For 228 reviews, this critic has graded:
  • 54% higher than the average critic
  • 3% same as the average critic
  • 43% lower than the average critic
On average, this critic grades 2.6 points lower than other critics. (0-100 point scale)

Stephen Cole's Scores

  • Movies
  • TV
Average review score: 60
Highest review score: 100 The Pool
Lowest review score: 25 The Condemned
Score distribution:
  1. Negative: 28 out of 228
228 movie reviews
    • 45 Metascore
    • 38 Stephen Cole
    The film has one sly, ominous touch Peckinpah would have liked. David is writing a script on the defence of Stalingrad, a battle that swallowed two million lives. Otherwise, the new version is a vigilante action film bereft of subtlety or restraint.
    • 50 Metascore
    • 38 Stephen Cole
    Last Night is a New York morality play: A film in love with (lower) Manhattan that is suspicious of real romance. What it lacks is Allen's sense of horseplay; his appetite for lunatic adventure. When you take a bite of the Big Apple, you're not supposed to nibble.
    • 41 Metascore
    • 38 Stephen Cole
    Try not to be in the same room as Jesus Henry Christ. At the very least run when the first fire alarm sounds.
    • 51 Metascore
    • 25 Stephen Cole
    It's like flipping through five years of dog calendars.
    • 31 Metascore
    • 25 Stephen Cole
    Fails as a comedy-drama because it’s neither funny nor involving. But it fails as a buddy movie because Willis and Morgan make for a dull couple.
    • 46 Metascore
    • 25 Stephen Cole
    Can anyone still be rooting for Rocky or Rambo?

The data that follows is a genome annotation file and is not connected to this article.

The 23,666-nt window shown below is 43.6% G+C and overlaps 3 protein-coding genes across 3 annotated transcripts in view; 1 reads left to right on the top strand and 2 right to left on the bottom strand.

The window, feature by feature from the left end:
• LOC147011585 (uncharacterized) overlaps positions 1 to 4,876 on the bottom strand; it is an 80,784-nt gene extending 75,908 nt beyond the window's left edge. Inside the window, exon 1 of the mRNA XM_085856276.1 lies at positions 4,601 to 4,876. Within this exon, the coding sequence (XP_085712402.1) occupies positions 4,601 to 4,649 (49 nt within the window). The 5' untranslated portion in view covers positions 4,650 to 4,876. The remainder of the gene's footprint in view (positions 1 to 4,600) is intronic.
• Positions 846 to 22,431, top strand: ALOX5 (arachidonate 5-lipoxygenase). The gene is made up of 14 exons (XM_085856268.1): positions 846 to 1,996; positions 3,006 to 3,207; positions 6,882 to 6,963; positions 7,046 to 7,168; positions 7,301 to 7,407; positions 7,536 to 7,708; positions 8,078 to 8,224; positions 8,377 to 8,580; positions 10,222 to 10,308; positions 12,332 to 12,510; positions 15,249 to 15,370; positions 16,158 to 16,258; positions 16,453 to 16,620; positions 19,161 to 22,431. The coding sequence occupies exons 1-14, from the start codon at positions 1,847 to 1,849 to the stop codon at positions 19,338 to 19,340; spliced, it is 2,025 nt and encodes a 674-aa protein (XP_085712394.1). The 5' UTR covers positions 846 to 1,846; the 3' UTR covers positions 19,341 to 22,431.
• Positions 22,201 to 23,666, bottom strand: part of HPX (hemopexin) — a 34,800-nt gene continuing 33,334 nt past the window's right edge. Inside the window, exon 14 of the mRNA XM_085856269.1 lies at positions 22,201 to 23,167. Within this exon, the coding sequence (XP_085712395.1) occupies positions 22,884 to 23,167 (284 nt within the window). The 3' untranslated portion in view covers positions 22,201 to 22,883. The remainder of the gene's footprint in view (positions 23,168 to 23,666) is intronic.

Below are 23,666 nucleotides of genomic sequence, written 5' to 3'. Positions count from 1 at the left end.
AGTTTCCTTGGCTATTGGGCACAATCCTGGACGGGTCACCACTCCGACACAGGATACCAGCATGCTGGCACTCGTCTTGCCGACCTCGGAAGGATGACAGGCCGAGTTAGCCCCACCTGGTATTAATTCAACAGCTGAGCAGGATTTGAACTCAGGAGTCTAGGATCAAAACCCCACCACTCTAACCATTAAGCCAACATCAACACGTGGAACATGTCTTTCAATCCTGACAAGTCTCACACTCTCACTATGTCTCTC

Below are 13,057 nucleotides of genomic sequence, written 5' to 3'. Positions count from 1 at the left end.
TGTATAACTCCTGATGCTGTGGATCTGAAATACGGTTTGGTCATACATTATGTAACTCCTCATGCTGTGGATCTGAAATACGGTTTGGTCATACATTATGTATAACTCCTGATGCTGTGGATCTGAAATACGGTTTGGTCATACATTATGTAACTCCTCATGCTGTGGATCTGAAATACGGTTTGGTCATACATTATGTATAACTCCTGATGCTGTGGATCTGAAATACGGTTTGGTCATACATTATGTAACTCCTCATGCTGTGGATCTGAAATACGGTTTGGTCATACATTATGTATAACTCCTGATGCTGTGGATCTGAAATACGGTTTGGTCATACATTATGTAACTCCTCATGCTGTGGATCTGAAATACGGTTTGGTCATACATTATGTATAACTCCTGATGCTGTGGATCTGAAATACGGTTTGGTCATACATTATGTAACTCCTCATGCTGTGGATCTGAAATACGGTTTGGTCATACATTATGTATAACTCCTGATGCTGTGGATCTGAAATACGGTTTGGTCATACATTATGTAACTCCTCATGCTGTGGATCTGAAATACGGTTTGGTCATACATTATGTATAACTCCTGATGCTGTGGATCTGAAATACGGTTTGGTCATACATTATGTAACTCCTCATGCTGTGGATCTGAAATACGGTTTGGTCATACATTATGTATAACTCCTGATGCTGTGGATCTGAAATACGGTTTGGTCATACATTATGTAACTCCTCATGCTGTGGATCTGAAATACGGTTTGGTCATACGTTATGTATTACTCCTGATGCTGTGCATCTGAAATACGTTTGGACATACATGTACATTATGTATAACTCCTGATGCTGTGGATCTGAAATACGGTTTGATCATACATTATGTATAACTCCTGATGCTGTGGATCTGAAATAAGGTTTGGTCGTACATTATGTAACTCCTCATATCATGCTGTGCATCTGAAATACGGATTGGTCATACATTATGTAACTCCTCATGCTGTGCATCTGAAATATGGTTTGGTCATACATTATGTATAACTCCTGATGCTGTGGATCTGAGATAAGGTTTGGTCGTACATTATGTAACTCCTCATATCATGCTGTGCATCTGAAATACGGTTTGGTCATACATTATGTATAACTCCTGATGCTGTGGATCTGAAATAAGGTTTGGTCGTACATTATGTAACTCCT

• 40 Metascore
    • 25 Stephen Cole
    The Virginity Hit is another slice of "American Pie," one more youth comedy that encourages its cast (and audience) to ridicule a fumbling, well-meaning teenager.
    • 32 Metascore
    • 25 Stephen Cole
    There is no getting these boys down. They are just like Lloyd and Harry in the Farrelly brothers' breakthrough 1994 hit, "Dumb & Dumber." Except that they are never, ever funny.
    • 23 Metascore
    • 25 Stephen Cole
    It is hard to say what is more despicable about The Condemned: the overtly racist portrayal of Brekel-Goldman as Jewish-media bloodsuckers, or the film's sleazeball attempt to pass off lovingly attentive sequences of ritual torture - often scenes of incredible hulks bashing cowering women - as a critique of media violence.
    • 50 Metascore
    • 25 Stephen Cole
    David Bowie, flaunting a Marianne Faithfull hairdo, stars in Jim Henson's latest puppety film, the flagrantly unoriginal Labyrinth. [1 Jul 1986, p.A1]
    • The Globe and Mail (Toronto)
    • 33 Metascore
    • 25 Stephen Cole
    The best part of Jonah Hex is Josh Brolin on a horse. Especially when he's not saying anything, just moseying into or out of town. Too had he never moseys into a better movie.
    • 47 Metascore
    • 25 Stephen Cole
    Sounds promising. What a disappointment then to report that Just Like Heaven is more like purgatory, a sweating, straining attempt to marry the wisecracking fury of the modern sitcom to the classic Rock-Doris, Cary-Kate romantic comedy.
    • 21 Metascore
    • 25 Stephen Cole
    So here’s an idea: Maybe filmmakers should shoot what Ashton’s up to off-camera, because not many laughs are making it to the screen.
    • 38 Metascore
    • 25 Stephen Cole
    There is no energy here. No sense of movie invention or fun.
    • 26 Metascore
    • 25 Stephen Cole
    A 105-minute cringe-a-thon that reduces the Katharine Hepburn of her generation to a sitcom harpy presiding over a brood of Valley Girl chicks.
    • 36 Metascore
    • 25 Stephen Cole
    There is no narrative tension in the film, however, just a variety of grisly crucifixions. And the morality tales are blood-stained window dressing.
    • 36 Metascore
    • 25 Stephen Cole
    If all this sounds familiar, it should. Fathers seldom fare very well in family comedies.
    • 45 Metascore
    • 25 Stephen Cole
    The narrative line itself rambles increasingly down a path toward tawdry melodrama, defeating the impact of the handsome visuals and finely etched performances. [13 Jan 1995]
    • The Globe and Mail (Toronto)

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